Cartoons targeted 'bludgers', not race
Cartoons at the centre of a Human Rights Review Tribunal were lampooning "bludgers", not any one ethnicity, a tribunal has heard.
Labour MP Louisa Wall has taken Fairfax Media and its papers, The Press and Marlborough Express, to the tribunal over cartoons by Al Nisbet. The cartoons, printed in May 2013, were about the Government's breakfast-in-schools programme.
Fairfax group executive editor Sinead Boucher told the tribunal today that cartoons were the opinion of the cartoonist. They were not of the newspaper or the editor, and in that respect cartoonists were similar to columnists.
"In the case of these cartoons, I think they were true to the traditions of good cartooning, which is to hone in on a particular point that may be controversial or thought-provoking, and cause the reader to stop and think," Boucher said.
She saw the cartoons as trying to depict a mixed group of people who could be "bludgers" - the type of people who would take advantage of a free-breakfast scheme for personal gain - rather than of any one particular ethnic group.
The cartoons complained about depicted a group of adults, dressed as children, eating breakfast and saying, "Psst . . . If we can get away with this, the more cash left for booze, smokes and pokies."
The other depicted a family sitting round a table littered with Lotto tickets, alcohol and cigarettes and saying "Free school food is great! Eases our poverty and puts something in your kids' bellies."
Wall earlier told the tribunal the central characters in the first cartoon were Maori or Pacific Islanders. The family group in the second was "very clearly a Maori family".
The cartoons were "insulting and ignorant put-downs of Maori and Pacific people", she said.
Marlborough Express editor Steve Mason told the tribunal he had checked the first cartoon before it went to print. He saw that it contained two central figures who were Maori or Pacific Islanders and several others who were not.
Though he judged the cartoon as "fairly raw, blunt, cynical, and stereotyped" he approved its printing as it was not racist or abusive.
Mason said he printed a front-page story the next day on the controversy the cartoon provoked. The story included Race Relations Commissioner Susan Devoy's comments that the cartoon was "appalling" and "offensive", but that it did not qualify as racism.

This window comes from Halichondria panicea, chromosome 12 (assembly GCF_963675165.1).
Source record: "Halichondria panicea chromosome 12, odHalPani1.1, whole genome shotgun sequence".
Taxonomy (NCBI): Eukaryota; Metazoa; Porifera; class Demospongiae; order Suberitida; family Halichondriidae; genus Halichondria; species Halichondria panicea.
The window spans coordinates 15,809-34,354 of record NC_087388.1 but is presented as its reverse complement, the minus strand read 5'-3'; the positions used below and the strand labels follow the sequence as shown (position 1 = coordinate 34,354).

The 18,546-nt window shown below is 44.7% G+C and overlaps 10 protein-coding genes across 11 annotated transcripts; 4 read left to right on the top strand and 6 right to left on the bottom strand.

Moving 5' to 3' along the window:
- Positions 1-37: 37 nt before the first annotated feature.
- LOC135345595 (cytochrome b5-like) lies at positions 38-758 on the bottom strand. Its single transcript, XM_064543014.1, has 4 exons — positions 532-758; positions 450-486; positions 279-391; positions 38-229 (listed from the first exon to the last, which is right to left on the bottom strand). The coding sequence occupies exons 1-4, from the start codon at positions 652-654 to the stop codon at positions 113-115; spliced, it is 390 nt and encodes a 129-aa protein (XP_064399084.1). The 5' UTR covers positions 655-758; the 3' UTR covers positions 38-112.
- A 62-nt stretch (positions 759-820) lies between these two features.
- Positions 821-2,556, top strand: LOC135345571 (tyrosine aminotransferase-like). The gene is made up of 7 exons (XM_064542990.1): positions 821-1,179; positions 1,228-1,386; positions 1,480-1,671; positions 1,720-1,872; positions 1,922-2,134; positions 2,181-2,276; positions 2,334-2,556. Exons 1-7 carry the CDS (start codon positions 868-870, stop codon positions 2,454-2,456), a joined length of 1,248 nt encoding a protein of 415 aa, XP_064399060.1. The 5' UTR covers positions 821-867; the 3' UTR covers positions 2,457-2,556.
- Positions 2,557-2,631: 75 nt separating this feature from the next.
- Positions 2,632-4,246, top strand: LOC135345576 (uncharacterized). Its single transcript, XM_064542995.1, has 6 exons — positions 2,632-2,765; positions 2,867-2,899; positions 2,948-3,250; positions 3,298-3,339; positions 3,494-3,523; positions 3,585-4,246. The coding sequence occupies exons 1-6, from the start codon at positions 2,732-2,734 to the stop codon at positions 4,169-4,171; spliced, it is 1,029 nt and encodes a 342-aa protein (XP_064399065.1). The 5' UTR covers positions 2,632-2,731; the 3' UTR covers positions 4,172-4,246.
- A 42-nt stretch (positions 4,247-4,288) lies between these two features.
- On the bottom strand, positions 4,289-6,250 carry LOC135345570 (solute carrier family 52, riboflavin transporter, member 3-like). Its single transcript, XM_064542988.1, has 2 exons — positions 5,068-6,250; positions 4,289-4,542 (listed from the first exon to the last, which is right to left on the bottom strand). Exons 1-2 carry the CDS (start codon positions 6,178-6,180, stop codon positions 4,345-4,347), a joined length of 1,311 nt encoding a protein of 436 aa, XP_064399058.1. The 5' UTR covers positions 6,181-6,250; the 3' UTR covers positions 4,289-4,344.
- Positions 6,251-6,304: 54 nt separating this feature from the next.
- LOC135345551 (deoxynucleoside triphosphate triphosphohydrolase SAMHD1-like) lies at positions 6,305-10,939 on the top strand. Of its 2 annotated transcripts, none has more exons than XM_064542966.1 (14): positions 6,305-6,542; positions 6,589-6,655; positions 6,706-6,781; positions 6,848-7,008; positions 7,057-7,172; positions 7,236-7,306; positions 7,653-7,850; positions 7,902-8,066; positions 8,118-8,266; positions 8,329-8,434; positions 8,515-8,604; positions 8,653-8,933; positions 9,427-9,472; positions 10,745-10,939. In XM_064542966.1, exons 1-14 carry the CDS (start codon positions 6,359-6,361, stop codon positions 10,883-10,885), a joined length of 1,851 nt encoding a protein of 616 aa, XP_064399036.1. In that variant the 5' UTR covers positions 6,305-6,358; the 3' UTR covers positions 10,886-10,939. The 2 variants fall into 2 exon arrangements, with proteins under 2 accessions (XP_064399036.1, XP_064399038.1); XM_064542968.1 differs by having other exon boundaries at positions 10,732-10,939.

During the hearing, tribunal chairman Rodger Haines, QC, read quotes from the cartoonist.
Nisbet said he originally drew the people as all white, but he later saw that the breakfast-in-schools was going to be rolled out in Northland so he "darkened" the central characters to "balance the ledger".
Nisbet was quoted as saying he "poked the borax equally".
Haines summarised Nisbet's view as "equal opportunity to be the subject of caricature" - to not depict Maori or Pacific Island people would be to regard them as "weak" when they were anything but weak, he said.
Wall has asserted the cartoons were "unlawful discrimination" as they violated Section 61 of the Human Rights Act.
Fairfax lawyer Robert Stewart said that taking offence, feeling hurt, upset or angry were not sufficient to satisfy the onus that section 61 had been breached.
The Human Rights Act was to ensure that groups of people were not improperly treated differently to other groups, Stewart said.
"It is a portrayal said by the plaintiff to involve a negative racial stereotype, but it is not a different treatment based on colour, race or ethnicity."
Fairfax acknowledged there were limitations on free speech, but those limitations were narrow, Stewart said.
If the complainant's submissions were accepted "the right to freedom of expression would be unreasonably and unjustifiably restricted to a right to freedom of expression, provided you don't offend, shock or disturb an ethnic or racial group".
Newspaper historian Ian Grant, the founder of the New Zealand Cartoon Archive, said cartoonists offered a "street-level view of the world".
Nisbet's cartoons usually depicted people as ugly and fat, he said.
Grant said he personally found the cartoons in question offensive, but he would "fight to his dying breath" for papers' right to print them.
Censoring such cartoons would strike to the heart of freedom of speech and freedom of expression, he said.